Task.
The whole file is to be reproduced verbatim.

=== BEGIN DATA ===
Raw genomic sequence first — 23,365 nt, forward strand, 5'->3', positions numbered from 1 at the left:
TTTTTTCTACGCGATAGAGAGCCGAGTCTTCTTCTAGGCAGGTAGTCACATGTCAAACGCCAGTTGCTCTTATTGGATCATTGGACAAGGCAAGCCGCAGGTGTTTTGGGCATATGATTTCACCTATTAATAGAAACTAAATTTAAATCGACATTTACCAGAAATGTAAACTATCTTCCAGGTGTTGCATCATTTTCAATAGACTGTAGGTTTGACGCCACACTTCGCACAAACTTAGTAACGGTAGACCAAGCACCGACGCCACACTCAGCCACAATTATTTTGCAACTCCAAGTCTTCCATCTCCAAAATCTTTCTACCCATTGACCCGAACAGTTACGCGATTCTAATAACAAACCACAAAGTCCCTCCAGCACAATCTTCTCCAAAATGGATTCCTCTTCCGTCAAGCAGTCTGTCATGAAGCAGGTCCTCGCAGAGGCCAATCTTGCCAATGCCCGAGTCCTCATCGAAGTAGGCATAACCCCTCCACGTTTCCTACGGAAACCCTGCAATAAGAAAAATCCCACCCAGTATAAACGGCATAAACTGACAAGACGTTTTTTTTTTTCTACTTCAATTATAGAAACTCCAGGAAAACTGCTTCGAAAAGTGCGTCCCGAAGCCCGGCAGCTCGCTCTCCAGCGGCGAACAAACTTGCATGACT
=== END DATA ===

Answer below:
Raw genomic sequence first — 23,365 nt, forward strand, 5'->3', positions numbered from 1 at the left:
TTTTTTCTACGCGATAGAGAGCCGAGTCTTCTTCTAGGCAGGTAGTCACATGTCAAACGCCAGTTGCTCTTATTGGATCATTGGACAAGGCAAGCCGCAGGTGTTTTGGGCATATGATTTCACCTATTAATAGAAACTAAATTTAAATCGACATTTACCAGAAATGTAAACTATCTTCCAGGTGTTGCATCATTTTCAATAGACTGTAGGTTTGACGCCACACTTCGCACAAACTTAGTAACGGTAGACCAAGCACCGACGCCACACTCAGCCACAATTATTTTGCAACTCCAAGTCTTCCATCTCCAAAATCTTTCTACCCATTGACCCGAACAGTTACGCGATTCTAATAACAAACCACAAAGTCCCTCCAGCACAATCTTCTCCAAAATGGATTCCTCTTCCGTCAAGCAGTCTGTCATGAAGCAGGTCCTCGCAGAGGCCAATCTTGCCAATGCCCGAGTCCTCATCGAAGTAGGCATAACCCCTCCACGTTTCCTACGGAAACCCTGCAATAAGAAAAATCCCACCCAGTATAAACGGCATAAACTGACAAGACGTTTTTTTTTTTCTACTTCAATTATAGAAACTCCAGGAAAACTGCTTCGAAAAGTGCGTCCCGAAGCCCGGCAGCTCGCTCTCCAGCGGCGAACAAACTTGCATGACT